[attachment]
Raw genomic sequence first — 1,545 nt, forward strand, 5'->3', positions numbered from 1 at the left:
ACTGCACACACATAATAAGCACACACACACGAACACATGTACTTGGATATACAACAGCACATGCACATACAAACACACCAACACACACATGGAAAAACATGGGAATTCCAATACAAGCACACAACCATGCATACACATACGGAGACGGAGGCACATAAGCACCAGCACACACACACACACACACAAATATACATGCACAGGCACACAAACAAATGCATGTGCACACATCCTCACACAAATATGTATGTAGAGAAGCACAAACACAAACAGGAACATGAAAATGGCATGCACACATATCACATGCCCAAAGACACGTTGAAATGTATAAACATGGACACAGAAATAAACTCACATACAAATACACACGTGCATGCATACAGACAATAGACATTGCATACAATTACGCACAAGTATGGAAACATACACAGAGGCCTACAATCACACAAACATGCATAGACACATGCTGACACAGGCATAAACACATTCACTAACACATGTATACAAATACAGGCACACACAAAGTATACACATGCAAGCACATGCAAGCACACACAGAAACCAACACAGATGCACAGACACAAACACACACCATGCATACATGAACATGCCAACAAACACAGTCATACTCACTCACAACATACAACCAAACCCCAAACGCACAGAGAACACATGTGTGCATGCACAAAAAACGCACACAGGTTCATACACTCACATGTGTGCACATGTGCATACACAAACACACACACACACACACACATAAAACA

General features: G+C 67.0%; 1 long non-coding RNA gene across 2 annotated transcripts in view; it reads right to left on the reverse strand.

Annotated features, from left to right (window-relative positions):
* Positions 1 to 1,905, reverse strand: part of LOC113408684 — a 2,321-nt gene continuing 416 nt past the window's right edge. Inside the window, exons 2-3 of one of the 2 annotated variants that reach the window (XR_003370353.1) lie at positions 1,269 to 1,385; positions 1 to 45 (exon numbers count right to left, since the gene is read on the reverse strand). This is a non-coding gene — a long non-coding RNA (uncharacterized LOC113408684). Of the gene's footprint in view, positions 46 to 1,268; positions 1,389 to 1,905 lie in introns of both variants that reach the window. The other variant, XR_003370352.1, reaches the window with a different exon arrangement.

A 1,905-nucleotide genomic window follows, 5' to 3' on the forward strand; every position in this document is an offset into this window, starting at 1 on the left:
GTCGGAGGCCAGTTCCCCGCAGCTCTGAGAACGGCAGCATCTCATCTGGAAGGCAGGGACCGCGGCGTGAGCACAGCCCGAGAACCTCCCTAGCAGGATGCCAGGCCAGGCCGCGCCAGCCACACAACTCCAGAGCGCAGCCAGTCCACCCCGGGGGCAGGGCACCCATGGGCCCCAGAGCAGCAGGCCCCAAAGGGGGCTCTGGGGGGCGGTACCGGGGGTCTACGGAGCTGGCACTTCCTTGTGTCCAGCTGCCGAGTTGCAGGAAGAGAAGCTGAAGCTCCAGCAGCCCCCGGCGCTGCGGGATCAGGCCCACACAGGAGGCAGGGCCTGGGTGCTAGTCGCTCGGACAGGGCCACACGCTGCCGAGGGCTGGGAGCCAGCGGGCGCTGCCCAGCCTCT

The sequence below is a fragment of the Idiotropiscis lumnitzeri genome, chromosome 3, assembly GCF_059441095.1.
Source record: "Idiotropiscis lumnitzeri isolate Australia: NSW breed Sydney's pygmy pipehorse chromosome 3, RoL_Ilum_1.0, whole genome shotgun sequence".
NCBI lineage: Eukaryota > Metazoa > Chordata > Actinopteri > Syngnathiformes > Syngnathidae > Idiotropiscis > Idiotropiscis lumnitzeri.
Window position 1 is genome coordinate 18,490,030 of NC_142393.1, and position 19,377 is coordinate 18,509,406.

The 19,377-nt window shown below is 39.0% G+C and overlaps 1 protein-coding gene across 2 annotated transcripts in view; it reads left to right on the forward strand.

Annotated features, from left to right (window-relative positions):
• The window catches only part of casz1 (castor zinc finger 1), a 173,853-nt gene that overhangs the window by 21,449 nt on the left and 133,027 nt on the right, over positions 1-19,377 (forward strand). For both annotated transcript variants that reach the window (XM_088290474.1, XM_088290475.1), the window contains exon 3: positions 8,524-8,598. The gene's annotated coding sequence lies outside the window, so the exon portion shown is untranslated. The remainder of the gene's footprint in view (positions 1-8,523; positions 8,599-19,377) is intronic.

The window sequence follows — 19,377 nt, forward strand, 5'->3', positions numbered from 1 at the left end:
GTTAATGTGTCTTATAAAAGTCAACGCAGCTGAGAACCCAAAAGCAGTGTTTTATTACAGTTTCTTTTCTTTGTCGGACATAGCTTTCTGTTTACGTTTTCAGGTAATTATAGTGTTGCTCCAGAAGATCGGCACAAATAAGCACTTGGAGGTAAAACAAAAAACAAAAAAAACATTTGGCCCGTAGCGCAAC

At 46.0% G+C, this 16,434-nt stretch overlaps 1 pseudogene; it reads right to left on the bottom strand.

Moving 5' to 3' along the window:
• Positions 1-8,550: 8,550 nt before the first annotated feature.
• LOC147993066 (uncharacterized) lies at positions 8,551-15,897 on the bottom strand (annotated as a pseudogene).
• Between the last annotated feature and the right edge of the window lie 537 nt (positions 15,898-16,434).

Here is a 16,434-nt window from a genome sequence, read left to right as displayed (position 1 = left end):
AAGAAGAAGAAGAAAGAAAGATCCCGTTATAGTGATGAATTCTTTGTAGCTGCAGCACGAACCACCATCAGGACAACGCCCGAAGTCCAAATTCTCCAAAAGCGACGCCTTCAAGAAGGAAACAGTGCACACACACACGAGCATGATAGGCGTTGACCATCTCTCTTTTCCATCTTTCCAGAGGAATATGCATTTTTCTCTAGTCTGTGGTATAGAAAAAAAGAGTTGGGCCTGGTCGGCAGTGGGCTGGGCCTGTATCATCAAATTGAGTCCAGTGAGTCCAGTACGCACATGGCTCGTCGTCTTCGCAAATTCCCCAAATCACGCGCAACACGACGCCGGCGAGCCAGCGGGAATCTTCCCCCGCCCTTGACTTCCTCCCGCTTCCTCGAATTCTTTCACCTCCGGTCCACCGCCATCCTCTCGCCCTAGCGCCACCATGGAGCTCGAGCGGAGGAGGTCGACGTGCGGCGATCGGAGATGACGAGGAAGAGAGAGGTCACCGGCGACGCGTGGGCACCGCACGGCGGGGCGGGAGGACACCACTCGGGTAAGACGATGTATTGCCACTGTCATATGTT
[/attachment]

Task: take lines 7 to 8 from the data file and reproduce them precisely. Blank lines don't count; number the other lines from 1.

GTCGGAGGCCAGTTCCCCGCAGCTCTGAGAACGGCAGCATCTCATCTGGAAGGCAGGGACCGCGGCGTGAGCACAGCCCGAGAACCTCCCTAGCAGGATGCCAGGCCAGGCCGCGCCAGCCACACAACTCCAGAGCGCAGCCAGTCCACCCCGGGGGCAGGGCACCCATGGGCCCCAGAGCAGCAGGCCCCAAAGGGGGCTCTGGGGGGCGGTACCGGGGGTCTACGGAGCTGGCACTTCCTTGTGTCCAGCTGCCGAGTTGCAGGAAGAGAAGCTGAAGCTCCAGCAGCCCCCGGCGCTGCGGGATCAGGCCCACACAGGAGGCAGGGCCTGGGTGCTAGTCGCTCGGACAGGGCCACACGCTGCCGAGGGCTGGGAGCCAGCGGGCGCTGCCCAGCCTCT

The sequence below is a fragment of the Idiotropiscis lumnitzeri genome, chromosome 3, assembly GCF_059441095.1.